Alex, this is a really complex question because no teacher ever feels 100% satisfied with their lesson plans. I use a 9 week calendar so that I can see where the reporting periods are/when grades will be sent home. I am required to have at least 9 grades in each 9 weeks. I do a general overview of how long I have to cover each section on content, when I need to have a certain amount of grades entered and then I do a skeleton of how I think each week will look. Make sure to include any holidays or inservice days on that calendar. I then write the first week of science plans. The biggest mistake I made when I first began teaching was trying to accomplish too many objectives in one week. (As you progress through your week, annotate what went well and what students may have struggled with so you can look back and recall the details of that week so you can make adjustments in the future.) As you gain confidence in content knowledge you will be more fluent in anticipating where misconceptions may occur and be proactive by addressing that up front in your lessons.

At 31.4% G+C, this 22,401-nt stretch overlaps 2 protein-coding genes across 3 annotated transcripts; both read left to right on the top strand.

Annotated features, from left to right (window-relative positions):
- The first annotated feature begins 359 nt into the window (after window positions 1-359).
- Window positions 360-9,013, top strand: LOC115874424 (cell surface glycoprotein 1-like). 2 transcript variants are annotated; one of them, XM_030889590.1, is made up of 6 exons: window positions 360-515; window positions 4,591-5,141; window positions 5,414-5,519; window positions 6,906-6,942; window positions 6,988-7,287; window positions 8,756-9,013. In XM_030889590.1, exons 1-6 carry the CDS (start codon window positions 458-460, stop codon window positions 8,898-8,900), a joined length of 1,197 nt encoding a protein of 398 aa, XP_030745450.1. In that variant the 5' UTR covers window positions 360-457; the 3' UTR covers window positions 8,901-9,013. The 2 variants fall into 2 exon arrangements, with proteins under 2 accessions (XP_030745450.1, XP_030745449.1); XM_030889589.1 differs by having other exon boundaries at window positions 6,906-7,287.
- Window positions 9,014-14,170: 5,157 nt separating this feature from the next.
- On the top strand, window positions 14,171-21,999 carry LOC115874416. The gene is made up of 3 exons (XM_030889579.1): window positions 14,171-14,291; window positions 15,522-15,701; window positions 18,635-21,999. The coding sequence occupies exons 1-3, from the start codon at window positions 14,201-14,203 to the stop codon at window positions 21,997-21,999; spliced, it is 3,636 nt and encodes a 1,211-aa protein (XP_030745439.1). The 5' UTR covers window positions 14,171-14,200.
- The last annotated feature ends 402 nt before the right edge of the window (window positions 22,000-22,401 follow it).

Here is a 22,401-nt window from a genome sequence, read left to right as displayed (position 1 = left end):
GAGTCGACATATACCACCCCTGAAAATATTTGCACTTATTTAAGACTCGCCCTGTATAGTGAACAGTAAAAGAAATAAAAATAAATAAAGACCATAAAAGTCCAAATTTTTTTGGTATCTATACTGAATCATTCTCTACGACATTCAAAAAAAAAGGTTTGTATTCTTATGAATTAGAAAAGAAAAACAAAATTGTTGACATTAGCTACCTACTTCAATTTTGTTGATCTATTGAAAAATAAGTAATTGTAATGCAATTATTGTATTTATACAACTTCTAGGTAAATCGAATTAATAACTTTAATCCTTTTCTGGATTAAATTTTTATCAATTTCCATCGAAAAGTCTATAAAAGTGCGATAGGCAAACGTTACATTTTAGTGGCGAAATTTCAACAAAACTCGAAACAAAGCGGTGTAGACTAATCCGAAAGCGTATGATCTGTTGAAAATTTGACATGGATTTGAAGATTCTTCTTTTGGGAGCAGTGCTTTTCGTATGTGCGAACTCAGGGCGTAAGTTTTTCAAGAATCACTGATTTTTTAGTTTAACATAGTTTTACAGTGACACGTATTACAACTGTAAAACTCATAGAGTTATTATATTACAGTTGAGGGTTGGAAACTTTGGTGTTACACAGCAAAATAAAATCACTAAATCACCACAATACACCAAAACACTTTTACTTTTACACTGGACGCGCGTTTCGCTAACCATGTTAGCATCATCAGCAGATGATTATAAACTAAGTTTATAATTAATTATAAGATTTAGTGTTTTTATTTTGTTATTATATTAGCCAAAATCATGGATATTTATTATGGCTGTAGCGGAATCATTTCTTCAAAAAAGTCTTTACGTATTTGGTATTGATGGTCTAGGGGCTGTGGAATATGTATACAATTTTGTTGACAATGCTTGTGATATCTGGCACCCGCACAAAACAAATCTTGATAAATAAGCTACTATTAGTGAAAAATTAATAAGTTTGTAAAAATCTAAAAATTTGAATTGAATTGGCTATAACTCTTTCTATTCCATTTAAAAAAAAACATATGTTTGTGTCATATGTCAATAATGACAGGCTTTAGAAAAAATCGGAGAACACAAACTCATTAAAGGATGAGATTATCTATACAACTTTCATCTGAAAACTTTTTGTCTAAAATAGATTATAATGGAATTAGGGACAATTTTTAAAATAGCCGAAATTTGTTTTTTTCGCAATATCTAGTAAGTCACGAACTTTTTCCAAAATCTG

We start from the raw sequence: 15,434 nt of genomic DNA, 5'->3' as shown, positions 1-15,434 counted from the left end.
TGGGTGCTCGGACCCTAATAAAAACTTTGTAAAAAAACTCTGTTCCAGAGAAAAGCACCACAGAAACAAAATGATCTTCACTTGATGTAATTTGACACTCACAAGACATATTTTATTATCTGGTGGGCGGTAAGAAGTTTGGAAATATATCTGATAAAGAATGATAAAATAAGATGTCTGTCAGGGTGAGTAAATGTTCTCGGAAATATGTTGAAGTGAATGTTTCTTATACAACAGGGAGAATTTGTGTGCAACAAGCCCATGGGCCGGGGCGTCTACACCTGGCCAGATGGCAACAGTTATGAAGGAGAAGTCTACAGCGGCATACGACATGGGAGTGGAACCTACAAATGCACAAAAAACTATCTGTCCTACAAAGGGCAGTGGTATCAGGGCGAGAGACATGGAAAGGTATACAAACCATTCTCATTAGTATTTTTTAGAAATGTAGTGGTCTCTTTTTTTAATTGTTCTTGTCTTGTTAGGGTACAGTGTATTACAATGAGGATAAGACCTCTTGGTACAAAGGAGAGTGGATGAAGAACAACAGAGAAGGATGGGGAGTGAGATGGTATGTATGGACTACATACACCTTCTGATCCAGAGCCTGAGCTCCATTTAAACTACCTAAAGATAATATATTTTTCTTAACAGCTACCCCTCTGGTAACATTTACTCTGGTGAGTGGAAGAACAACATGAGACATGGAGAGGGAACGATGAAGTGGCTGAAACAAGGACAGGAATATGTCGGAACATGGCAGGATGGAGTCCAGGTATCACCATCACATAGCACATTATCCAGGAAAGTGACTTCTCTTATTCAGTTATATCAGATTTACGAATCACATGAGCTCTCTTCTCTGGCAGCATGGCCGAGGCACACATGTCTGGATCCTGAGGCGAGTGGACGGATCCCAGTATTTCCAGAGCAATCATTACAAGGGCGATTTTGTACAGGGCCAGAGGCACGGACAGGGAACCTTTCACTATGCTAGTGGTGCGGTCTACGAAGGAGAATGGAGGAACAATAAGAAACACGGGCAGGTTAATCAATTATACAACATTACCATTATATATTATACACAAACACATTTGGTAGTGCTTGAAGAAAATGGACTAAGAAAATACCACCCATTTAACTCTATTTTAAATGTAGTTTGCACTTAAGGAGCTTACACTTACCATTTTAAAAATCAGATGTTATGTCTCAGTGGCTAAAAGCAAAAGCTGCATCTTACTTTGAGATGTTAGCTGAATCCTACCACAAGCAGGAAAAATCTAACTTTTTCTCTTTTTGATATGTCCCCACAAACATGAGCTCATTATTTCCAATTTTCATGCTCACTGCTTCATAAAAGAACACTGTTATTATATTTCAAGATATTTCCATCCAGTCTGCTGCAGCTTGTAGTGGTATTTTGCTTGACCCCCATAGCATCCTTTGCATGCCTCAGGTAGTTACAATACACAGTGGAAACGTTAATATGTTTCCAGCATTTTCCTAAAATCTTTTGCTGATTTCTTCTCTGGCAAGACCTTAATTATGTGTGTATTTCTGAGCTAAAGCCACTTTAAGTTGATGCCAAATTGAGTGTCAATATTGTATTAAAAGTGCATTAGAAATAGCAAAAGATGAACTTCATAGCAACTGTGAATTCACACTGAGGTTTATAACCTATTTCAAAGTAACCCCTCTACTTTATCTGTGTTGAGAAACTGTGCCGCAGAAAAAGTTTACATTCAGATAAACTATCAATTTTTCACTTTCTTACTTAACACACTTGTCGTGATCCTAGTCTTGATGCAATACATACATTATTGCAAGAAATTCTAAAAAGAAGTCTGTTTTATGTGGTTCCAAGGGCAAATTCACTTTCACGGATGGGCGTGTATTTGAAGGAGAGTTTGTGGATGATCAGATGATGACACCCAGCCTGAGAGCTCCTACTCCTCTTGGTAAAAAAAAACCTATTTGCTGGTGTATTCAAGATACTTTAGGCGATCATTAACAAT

My best advice is to look at your lessons as a road map and a living document. You wrote them so you can tailor them to fit your students' needs. You can also use the notes you wrote to get advice from a mentor teacher. If you do this, you can ask for specific guidance that will help you to improve your teaching style.
Student teaching is scary and exciting at the same time. Use this opportunity to take risks and to push yourself because you have the support of an experienced teacher. Do not be afraid to admit when you don't know something! Good luck, congratulations, and thank you for joining this profession.